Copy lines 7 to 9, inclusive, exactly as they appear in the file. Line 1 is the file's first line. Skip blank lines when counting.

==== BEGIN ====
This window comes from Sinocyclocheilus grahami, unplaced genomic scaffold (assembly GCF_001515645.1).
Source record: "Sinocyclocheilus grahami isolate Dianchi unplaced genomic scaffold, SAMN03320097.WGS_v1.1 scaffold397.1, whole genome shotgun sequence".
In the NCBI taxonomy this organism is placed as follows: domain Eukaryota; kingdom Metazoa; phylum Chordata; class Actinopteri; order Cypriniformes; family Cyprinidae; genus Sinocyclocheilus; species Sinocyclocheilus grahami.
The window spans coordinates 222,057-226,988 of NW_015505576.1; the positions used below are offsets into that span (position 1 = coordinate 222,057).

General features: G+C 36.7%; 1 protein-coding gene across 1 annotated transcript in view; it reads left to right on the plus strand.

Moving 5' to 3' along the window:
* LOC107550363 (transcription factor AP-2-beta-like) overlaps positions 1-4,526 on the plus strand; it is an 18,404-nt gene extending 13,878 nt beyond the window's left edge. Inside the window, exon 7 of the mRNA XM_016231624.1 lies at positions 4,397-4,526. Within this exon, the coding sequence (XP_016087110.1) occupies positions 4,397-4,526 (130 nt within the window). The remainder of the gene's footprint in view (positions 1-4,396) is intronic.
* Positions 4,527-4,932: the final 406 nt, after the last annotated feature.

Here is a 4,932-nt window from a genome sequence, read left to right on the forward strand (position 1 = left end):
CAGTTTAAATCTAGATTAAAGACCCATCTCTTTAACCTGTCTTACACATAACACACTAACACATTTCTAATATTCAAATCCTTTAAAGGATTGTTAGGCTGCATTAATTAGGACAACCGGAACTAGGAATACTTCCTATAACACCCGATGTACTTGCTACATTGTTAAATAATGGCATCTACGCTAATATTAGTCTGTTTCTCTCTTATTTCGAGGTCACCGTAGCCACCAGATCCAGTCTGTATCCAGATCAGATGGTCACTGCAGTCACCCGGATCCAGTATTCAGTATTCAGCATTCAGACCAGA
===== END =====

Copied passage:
* LOC107550363 (transcription factor AP-2-beta-like) overlaps positions 1-4,526 on the plus strand; it is an 18,404-nt gene extending 13,878 nt beyond the window's left edge. Inside the window, exon 7 of the mRNA XM_016231624.1 lies at positions 4,397-4,526. Within this exon, the coding sequence (XP_016087110.1) occupies positions 4,397-4,526 (130 nt within the window). The remainder of the gene's footprint in view (positions 1-4,396) is intronic.
* Positions 4,527-4,932: the final 406 nt, after the last annotated feature.

Here is a 4,932-nt window from a genome sequence, read left to right on the forward strand (position 1 = left end):